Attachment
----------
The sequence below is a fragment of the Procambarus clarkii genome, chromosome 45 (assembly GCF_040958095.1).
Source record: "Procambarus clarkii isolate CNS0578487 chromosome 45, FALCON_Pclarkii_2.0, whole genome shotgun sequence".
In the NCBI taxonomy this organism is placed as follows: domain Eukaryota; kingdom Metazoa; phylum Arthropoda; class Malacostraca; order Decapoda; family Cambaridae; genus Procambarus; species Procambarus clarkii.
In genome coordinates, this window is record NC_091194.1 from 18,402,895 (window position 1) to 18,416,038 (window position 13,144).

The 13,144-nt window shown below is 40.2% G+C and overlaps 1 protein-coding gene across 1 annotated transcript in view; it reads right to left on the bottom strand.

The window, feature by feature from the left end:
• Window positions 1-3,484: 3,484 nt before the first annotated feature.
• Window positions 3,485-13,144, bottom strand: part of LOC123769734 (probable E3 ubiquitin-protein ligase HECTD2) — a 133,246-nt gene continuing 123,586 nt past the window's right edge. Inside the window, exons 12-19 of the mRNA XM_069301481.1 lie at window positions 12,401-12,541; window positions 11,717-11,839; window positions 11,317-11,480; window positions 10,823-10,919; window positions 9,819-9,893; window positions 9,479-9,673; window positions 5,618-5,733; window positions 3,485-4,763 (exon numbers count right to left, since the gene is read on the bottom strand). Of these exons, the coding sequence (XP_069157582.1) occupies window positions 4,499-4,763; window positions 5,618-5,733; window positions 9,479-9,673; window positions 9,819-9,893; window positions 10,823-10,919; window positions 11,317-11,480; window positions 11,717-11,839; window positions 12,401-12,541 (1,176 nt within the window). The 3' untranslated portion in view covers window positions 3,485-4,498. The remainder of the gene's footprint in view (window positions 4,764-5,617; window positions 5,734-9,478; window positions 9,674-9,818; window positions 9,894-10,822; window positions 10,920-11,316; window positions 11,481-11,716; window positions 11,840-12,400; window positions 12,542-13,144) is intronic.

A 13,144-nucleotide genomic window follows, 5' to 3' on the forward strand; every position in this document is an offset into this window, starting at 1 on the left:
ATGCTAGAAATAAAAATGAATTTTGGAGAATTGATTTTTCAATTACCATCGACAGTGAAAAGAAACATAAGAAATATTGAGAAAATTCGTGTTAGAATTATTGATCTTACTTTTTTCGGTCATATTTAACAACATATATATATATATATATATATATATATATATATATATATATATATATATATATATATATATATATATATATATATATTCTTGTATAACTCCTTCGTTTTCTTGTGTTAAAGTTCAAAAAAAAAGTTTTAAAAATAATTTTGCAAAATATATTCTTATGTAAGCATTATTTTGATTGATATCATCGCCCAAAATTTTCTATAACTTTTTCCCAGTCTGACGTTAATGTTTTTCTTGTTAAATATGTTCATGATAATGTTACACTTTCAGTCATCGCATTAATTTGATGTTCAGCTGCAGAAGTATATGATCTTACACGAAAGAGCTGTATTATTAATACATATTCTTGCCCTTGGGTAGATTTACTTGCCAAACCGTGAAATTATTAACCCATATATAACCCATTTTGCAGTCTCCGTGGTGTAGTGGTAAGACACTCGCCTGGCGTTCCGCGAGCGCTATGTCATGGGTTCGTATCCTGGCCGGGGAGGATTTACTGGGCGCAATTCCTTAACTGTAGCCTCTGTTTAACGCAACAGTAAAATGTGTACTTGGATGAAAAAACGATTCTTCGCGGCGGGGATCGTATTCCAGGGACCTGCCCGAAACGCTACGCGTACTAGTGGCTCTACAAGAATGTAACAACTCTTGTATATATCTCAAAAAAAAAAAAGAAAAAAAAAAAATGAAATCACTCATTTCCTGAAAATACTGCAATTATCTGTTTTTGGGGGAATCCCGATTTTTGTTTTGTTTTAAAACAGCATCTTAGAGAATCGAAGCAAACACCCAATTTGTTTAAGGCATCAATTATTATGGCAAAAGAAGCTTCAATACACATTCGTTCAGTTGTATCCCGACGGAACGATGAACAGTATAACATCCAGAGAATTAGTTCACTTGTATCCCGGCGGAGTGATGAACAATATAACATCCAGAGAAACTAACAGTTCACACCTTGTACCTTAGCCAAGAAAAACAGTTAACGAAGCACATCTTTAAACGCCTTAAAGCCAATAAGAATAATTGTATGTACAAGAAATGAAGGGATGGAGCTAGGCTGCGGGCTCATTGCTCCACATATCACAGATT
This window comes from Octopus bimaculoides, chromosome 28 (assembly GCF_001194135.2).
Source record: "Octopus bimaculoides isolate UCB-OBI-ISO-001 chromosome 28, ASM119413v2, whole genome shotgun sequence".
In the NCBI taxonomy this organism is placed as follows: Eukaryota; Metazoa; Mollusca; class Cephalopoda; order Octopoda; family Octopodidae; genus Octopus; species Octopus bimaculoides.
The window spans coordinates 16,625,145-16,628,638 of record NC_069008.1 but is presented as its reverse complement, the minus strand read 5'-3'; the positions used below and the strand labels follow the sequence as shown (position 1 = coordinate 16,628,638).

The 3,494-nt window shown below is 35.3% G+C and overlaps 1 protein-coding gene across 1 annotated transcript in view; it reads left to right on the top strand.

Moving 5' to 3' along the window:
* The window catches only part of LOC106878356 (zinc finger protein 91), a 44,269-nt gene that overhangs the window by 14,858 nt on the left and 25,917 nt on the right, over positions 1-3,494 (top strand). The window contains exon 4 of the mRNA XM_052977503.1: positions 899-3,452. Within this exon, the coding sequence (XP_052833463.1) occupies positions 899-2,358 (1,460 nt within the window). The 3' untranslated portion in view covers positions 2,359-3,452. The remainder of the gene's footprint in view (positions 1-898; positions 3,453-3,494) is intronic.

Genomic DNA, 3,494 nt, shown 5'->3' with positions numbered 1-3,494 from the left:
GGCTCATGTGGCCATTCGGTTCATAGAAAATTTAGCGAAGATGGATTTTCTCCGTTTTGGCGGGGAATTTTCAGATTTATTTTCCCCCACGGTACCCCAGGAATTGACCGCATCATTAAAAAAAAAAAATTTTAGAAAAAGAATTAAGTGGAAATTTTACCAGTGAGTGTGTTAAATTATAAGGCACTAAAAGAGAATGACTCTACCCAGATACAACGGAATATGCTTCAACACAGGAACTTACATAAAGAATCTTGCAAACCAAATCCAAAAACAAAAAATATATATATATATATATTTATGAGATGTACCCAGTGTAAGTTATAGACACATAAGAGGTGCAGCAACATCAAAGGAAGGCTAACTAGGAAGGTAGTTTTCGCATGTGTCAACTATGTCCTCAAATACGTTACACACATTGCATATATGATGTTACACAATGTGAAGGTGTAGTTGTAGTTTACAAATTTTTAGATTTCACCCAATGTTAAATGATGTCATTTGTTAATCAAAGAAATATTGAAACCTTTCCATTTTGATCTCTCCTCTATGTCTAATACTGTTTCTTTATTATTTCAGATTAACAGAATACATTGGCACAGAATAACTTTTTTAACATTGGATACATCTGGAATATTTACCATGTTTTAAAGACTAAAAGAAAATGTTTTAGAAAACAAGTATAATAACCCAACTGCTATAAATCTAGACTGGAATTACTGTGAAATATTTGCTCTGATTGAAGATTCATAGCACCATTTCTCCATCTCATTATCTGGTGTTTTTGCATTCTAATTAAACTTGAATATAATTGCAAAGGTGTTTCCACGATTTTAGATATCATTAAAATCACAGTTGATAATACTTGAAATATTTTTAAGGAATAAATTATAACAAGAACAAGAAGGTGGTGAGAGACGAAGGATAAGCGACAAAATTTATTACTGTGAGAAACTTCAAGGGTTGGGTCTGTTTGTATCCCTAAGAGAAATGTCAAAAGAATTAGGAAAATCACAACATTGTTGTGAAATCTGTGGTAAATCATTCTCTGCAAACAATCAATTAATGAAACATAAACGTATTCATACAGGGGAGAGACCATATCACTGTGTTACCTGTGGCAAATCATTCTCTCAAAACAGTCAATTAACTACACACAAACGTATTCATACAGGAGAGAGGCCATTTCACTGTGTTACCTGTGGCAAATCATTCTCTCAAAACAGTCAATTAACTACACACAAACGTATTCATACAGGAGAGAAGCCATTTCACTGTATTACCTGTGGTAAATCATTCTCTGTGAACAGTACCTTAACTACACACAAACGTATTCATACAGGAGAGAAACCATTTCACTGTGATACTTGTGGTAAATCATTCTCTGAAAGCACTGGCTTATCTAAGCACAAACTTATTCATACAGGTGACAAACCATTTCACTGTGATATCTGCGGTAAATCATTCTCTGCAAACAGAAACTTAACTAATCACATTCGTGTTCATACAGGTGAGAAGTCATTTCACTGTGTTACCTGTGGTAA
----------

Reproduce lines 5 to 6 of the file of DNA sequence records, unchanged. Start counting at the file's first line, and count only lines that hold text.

The 13,144-nt window shown below is 40.2% G+C and overlaps 1 protein-coding gene across 1 annotated transcript in view; it reads right to left on the bottom strand.

The window, feature by feature from the left end: